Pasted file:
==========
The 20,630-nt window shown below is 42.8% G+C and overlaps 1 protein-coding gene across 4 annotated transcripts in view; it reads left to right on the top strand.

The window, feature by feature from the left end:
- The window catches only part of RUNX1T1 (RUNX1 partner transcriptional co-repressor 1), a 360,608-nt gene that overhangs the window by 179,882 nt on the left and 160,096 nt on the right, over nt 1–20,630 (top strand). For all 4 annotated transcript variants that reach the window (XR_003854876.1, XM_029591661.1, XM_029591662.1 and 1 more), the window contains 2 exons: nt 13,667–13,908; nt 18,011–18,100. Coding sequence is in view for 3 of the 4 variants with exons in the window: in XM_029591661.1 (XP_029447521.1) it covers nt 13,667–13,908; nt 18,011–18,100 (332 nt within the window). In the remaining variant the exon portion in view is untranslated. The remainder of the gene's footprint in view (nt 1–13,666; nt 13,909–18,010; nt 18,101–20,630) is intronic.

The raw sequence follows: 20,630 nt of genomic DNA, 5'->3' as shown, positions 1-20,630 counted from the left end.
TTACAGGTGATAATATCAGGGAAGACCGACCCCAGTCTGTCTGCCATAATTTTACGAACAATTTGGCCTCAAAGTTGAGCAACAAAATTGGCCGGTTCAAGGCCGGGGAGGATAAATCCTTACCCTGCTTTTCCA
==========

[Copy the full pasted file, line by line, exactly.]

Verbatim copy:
The 20,630-nt window shown below is 42.8% G+C and overlaps 1 protein-coding gene across 4 annotated transcripts in view; it reads left to right on the top strand.

The window, feature by feature from the left end:
- The window catches only part of RUNX1T1 (RUNX1 partner transcriptional co-repressor 1), a 360,608-nt gene that overhangs the window by 179,882 nt on the left and 160,096 nt on the right, over nt 1–20,630 (top strand). For all 4 annotated transcript variants that reach the window (XR_003854876.1, XM_029591661.1, XM_029591662.1 and 1 more), the window contains 2 exons: nt 13,667–13,908; nt 18,011–18,100. Coding sequence is in view for 3 of the 4 variants with exons in the window: in XM_029591661.1 (XP_029447521.1) it covers nt 13,667–13,908; nt 18,011–18,100 (332 nt within the window). In the remaining variant the exon portion in view is untranslated. The remainder of the gene's footprint in view (nt 1–13,666; nt 13,909–18,010; nt 18,101–20,630) is intronic.

The raw sequence follows: 20,630 nt of genomic DNA, 5'->3' as shown, positions 1-20,630 counted from the left end.
TTACAGGTGATAATATCAGGGAAGACCGACCCCAGTCTGTCTGCCATAATTTTACGAACAATTTGGCCTCAAAGTTGAGCAACAAAATTGGCCGGTTCAAGGCCGGGGAGGATAAATCCTTACCCTGCTTTTCCA